REVIEW: Grasshopper Jungle by Andrew Smith

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Title: Grasshopper Jungle
Author: Andrew Smith
Format: Paperback, 384 pages
Publication: February 17th 2015 by Speak (first published February 1st 2014)
Source: Bought from National Book Store
Genre: Fiction—Coming of Age, Contemporary, Science Fiction
Other classifications: Apocalyptic, LGBTQIA, Weird, Young Adult

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This is the truth. This is history. It’s the end of the world. And nobody knows anything about it. You know what I mean.

In the small town of Ealing, Iowa, Austin and his best friend, Robby, have accidentally unleashed an unstoppable army. An army of HORNY, HUNGRY, SIX-FOOT-TALL PRAYING MANTISES that only want to do two things.


At least once in our lives, we become so confused in and with everything. With our identity, our sexuality, how we make sense of what’s happening around us and how it affects us while also trying to figure out who we are and what does that mean. This is at the core of Grasshopper Jungle, Andrew Smith’s 7th novel, which is also a Michael L. Printz Award nominee.

“”Sometimes I’m confused,” I said. “Actually, pretty much all the time I am. I wonder if I’m normal.””

Smith is many things, but what he does best is writing complex teenage boys. Andrzej Austin Szczerba is our narrator. He, his best friend Robby, and girlfriend Shann witness the end of the world, where hungry, horny, six-foot-tall Mantis-like bugs are involved. Austin is flawed and almost always thinks of the stuff boys think, but he’s young and is threading waters. In that way, Grasshopper Jungle wins. It excels in capturing the inner battle of who-am-I-what-do-I-want-what-could-I-do everyone of us fights or at some point fought. This universal subject is what makes the book an intimate experience. And Smith’s use of monosyllabic reactions like “uh” and “um” is so on point.

Okay, at times, can effectively serve as the closing curtain to difficult teenage conversations.”

Grasshopper Jungle also champions two other topics: weird YA and bisexuality. What’s horrifying about this piece of literature is not the ginormous bugs who only like to do two things, it’s the “deranged carnival sideshow.” The disturbing tableaux of where humanity may lead to, or maybe have. Smith offers his readers a freak show of macabre human psyche and he does it with no reservation whatsoever. And the portrayal of one character’s bisexuality is just realistic and I think it comes from a place of sensitive observation. Because, clearly, Smith is not bi. But his character undeniably is. Plus, the book does not shy away from vulgarity. It actually has one graphic, explicit sex scene but the author handles it well.

“I consider it my job to tell the truth.”

The biggest drag, however, in this novel hitting full circle of genius is the narrative style. Austin is a historian. He records events in his notebooks. The book, Grasshopper Jungle, is filled to the brim with too many facts. And, while every single one of these is relevant to the story by rights and manages to resurface in forked roads, it’s often distracting. I find the reiteration of certain things gratuitous, and by the nth time I was told that Andrzej Szczerba—whose American name is Andrew Szerba—is Austin’s great-great-great-grandfather, I was weary.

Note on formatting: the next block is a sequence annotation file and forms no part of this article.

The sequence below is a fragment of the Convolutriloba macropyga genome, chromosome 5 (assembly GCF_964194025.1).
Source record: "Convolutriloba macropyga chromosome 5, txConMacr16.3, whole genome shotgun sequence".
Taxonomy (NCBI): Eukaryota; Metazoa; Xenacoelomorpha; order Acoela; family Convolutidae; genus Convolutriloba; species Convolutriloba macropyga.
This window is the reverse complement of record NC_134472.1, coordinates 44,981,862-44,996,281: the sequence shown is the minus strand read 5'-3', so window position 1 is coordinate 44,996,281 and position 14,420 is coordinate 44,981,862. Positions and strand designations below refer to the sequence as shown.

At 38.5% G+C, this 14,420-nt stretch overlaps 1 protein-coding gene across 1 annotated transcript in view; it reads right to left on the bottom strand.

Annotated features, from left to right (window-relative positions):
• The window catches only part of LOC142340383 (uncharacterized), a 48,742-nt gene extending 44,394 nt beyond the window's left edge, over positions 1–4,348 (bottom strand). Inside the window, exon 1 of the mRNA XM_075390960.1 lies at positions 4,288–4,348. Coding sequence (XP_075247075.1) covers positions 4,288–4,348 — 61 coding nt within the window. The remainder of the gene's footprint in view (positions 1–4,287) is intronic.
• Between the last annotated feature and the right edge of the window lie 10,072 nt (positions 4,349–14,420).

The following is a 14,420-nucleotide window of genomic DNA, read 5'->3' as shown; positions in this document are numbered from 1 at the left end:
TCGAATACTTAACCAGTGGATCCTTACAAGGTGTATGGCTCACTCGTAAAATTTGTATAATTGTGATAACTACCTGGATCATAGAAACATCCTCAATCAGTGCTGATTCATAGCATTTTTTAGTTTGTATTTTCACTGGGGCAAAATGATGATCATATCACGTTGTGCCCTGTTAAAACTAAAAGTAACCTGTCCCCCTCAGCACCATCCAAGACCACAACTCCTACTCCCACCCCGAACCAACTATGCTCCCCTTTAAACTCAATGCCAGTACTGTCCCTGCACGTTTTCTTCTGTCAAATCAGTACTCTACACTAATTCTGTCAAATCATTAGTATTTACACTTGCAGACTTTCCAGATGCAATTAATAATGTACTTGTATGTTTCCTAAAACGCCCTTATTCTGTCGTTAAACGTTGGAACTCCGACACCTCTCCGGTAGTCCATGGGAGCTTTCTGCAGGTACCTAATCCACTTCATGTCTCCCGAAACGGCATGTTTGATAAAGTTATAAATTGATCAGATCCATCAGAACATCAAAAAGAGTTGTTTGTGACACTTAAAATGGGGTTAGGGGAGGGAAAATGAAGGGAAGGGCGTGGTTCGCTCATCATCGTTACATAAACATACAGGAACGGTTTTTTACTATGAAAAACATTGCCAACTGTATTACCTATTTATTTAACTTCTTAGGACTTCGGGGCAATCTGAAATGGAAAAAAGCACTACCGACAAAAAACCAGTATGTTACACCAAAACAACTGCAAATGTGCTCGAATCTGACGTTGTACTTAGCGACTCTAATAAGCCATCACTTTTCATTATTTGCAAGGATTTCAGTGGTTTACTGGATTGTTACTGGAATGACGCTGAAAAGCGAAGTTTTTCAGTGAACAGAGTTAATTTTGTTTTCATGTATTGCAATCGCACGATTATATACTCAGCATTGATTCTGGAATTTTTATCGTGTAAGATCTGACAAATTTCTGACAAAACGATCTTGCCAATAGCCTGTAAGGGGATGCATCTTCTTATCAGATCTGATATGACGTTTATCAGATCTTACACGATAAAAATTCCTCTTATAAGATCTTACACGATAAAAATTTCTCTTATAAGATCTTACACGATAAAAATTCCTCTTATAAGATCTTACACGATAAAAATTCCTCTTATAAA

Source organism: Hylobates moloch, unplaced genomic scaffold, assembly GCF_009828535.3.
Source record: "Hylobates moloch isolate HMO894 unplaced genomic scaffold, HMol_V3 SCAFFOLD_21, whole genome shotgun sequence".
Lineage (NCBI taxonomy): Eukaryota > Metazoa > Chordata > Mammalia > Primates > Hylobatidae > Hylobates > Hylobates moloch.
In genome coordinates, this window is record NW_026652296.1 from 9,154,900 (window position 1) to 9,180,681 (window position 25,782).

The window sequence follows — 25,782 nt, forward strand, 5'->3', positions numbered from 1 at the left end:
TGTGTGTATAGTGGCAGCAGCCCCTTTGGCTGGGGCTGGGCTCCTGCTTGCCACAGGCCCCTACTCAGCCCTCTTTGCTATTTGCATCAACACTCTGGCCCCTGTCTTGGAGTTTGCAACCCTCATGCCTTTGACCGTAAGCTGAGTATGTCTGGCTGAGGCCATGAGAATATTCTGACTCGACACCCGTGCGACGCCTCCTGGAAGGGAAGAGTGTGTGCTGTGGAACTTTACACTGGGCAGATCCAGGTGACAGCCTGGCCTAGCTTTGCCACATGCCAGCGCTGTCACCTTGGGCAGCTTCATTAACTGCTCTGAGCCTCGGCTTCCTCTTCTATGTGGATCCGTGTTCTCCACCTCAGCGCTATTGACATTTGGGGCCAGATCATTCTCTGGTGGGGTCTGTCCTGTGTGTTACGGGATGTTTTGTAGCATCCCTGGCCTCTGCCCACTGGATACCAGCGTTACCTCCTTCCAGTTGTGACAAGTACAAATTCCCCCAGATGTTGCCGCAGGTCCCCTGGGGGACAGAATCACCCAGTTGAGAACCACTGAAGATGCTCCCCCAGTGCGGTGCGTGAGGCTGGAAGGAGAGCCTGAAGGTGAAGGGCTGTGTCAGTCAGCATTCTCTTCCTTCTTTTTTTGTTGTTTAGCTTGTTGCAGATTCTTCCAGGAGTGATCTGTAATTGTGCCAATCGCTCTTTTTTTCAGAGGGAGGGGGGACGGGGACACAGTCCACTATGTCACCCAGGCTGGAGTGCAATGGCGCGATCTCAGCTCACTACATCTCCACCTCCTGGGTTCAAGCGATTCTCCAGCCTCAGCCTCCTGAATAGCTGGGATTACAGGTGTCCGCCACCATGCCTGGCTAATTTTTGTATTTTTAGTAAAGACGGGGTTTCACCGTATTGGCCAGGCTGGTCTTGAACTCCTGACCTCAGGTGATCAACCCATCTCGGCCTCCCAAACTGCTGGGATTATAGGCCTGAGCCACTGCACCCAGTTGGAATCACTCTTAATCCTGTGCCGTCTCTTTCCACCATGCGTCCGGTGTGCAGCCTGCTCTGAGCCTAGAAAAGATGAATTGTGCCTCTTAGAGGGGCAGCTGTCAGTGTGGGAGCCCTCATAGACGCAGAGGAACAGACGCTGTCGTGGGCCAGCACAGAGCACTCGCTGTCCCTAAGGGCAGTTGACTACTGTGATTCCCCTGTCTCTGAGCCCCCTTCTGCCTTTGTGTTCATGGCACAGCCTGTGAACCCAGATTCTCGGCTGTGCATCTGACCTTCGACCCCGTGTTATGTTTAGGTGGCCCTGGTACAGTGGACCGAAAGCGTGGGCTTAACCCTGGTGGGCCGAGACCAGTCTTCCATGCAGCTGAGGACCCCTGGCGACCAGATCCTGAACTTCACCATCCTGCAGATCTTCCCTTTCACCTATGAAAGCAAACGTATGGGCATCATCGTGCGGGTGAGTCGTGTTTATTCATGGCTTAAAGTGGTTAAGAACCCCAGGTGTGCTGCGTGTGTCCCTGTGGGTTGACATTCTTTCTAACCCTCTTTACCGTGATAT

“I love how you tell stories. I love how, whenever you tell me a story, you go backwards and forwards and tell me everything else that could possibly be happening in every direction, like an explosion. Like a flower blooming.”

But I still recommend this title, especially for fans of honest, candid coming-of-age tales like The Perks of Being a Wallflower. Grasshopper Jungle is wild, daring and introspective if in places tedious.

3.5 out of 5


Andrew Smith

Andrew Smith knew ever since his days as editor of his high school newspaper that he wanted to be a writer. His books include Grasshopper Jungle, Winger, and 100 Sideways Miles. Smith prefers the seclusion of his rural Southern California setting, where he lives with his family.

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I cheated. My photo is recycled. I disappoint myself. Have you read this book? Have I convinced you to? Who are your go-to authors for Weird YA? And, OH, since Grasshopper Jungle is about the end of the world, name three writers you’d want in your team when this happens!

You can also stalk follow me elsewhere! On Twitter, Instagram, Tumblr, Goodreads, and Bloglovin.

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5 thoughts on “REVIEW: Grasshopper Jungle by Andrew Smith

  1. I am curious about these praying mantises and their Two Things (though I have an idea based on their description *shivers*). I’ve been pining for this book for as long as I can remember – as with Smith’s other books – and it’s frustrating how ELUSIVE it is in bookstores. Anyway, awesome review as always! And I love that edition!

    Liked by 1 person

  2. Erk, I kind of want to read it? But to be honest…I’ve read so many mega-negative reviews I’m nERVOUS. I don’t actually do well when a contemporary is too weird! If it’s anything paranormal/fantastical … I’m all up for weird. But contemporary?! I kind of need it to make sense. I AM ODD. But this book intrigues/scares me too much to let it go. xD I’m hoping my library gets it in one of these days…


    1. Ooooh. Too bad! But it’s not weird weird. It makes sense! There are just some really disturbing parts. But it’s not like More Than This-weird. If you ever actually get around to reading it, I’d be interested to hear your thoughts!


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